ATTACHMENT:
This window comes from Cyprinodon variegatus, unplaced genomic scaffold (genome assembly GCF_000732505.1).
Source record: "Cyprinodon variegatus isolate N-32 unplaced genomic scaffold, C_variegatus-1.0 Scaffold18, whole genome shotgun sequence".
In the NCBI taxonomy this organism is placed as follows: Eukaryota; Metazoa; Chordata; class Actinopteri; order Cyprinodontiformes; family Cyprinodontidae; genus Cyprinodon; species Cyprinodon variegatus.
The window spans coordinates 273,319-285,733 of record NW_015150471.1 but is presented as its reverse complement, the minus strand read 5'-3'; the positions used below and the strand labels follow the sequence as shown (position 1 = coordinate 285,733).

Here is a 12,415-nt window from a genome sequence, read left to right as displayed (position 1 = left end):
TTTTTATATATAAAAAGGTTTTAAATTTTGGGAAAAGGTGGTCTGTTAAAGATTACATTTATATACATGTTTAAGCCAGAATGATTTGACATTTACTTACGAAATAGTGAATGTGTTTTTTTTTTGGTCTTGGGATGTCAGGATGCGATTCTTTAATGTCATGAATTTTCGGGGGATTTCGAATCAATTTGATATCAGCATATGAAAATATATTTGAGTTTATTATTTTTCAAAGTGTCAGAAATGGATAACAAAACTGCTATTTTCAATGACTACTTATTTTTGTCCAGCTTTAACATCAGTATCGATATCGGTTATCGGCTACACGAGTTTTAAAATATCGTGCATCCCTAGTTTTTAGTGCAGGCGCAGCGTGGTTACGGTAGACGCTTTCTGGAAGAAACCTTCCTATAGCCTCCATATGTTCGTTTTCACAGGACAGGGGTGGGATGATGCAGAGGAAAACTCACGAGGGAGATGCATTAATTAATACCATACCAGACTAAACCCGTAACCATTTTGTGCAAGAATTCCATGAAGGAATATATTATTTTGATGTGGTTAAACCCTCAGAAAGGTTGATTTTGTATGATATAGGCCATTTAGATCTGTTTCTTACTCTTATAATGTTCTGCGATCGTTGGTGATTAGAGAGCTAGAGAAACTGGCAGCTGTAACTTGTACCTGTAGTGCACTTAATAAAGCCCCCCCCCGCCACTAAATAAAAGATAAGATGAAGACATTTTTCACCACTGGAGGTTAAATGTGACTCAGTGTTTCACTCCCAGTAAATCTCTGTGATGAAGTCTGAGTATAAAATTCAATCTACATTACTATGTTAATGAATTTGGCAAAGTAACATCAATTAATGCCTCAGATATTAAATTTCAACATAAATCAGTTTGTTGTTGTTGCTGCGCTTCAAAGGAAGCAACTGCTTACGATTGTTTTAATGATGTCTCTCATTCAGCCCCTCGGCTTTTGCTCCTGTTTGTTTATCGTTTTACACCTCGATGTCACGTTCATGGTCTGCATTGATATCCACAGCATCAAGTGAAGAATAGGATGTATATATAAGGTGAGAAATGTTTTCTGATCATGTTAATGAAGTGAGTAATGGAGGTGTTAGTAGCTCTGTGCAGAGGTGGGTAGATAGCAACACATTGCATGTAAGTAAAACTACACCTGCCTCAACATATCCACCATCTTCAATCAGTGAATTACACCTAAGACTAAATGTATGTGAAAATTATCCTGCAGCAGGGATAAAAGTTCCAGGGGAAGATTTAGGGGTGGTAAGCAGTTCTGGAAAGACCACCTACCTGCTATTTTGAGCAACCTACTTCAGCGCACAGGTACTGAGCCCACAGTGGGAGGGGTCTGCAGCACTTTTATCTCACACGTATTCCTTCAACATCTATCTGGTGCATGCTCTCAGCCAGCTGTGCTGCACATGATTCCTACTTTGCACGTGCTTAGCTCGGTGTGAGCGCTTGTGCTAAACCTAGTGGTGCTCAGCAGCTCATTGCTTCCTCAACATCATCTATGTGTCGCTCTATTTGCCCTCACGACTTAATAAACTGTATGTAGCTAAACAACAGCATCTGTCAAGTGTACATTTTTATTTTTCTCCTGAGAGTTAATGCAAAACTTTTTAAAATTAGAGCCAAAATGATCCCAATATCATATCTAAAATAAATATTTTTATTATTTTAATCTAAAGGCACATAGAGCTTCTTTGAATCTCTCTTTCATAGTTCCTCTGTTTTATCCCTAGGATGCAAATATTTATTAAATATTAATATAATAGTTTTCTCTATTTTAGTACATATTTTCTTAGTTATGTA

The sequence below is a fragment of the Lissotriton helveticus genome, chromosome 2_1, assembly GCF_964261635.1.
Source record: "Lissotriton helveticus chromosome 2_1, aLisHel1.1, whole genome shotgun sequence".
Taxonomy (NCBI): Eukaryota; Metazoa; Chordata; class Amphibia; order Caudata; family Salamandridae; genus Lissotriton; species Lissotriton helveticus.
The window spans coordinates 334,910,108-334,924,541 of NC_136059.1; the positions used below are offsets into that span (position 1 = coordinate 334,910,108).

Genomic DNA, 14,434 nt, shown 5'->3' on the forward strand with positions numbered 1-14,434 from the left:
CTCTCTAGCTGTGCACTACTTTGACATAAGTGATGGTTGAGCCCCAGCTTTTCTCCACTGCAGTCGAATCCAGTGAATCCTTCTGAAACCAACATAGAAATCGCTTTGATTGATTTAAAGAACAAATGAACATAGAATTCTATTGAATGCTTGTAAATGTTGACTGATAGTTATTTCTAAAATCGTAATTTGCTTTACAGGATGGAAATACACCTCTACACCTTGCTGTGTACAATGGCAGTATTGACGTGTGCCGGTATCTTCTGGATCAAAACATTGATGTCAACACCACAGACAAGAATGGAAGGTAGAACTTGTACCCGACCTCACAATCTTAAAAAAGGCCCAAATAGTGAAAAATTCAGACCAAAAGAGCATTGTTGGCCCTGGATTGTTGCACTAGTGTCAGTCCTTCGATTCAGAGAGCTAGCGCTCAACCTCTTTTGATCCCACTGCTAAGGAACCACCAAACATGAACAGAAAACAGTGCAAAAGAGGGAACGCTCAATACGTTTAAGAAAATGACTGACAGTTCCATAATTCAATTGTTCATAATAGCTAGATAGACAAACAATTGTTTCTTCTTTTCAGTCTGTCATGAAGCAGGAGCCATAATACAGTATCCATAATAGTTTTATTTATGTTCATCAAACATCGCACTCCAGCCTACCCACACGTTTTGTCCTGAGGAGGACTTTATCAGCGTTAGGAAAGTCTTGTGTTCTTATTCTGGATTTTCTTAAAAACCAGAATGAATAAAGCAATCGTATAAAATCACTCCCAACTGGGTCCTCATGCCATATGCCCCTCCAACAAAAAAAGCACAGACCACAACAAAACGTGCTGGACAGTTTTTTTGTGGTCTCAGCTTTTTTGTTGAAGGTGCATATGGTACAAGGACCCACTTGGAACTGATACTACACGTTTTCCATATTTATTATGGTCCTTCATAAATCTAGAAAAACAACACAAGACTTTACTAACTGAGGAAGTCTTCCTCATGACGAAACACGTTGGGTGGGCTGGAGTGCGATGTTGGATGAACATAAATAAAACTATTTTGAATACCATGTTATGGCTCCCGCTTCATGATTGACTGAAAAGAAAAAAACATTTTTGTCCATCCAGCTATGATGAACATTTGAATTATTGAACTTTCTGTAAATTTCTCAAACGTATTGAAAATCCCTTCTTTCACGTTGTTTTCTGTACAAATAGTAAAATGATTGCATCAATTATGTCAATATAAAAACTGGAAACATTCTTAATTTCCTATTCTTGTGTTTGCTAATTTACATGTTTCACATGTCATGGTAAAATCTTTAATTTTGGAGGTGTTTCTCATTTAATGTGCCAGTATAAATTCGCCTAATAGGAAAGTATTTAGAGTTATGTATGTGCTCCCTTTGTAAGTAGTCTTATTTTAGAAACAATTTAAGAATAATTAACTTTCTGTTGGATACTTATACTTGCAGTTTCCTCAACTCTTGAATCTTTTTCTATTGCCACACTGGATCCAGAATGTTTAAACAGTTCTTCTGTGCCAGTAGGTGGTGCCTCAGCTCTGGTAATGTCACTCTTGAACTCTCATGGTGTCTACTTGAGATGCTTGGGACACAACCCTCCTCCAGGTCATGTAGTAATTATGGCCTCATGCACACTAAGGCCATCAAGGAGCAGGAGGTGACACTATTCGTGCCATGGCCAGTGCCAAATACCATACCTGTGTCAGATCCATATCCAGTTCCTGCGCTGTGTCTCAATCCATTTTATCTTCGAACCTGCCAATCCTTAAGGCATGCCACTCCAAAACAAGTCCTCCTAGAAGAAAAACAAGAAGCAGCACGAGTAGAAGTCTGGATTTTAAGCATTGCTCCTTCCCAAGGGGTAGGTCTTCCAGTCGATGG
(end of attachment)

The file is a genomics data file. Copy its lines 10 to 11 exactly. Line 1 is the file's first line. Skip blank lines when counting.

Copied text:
The window spans coordinates 334,910,108-334,924,541 of NC_136059.1; the positions used below are offsets into that span (position 1 = coordinate 334,910,108).

Genomic DNA, 14,434 nt, shown 5'->3' on the forward strand with positions numbered 1-14,434 from the left: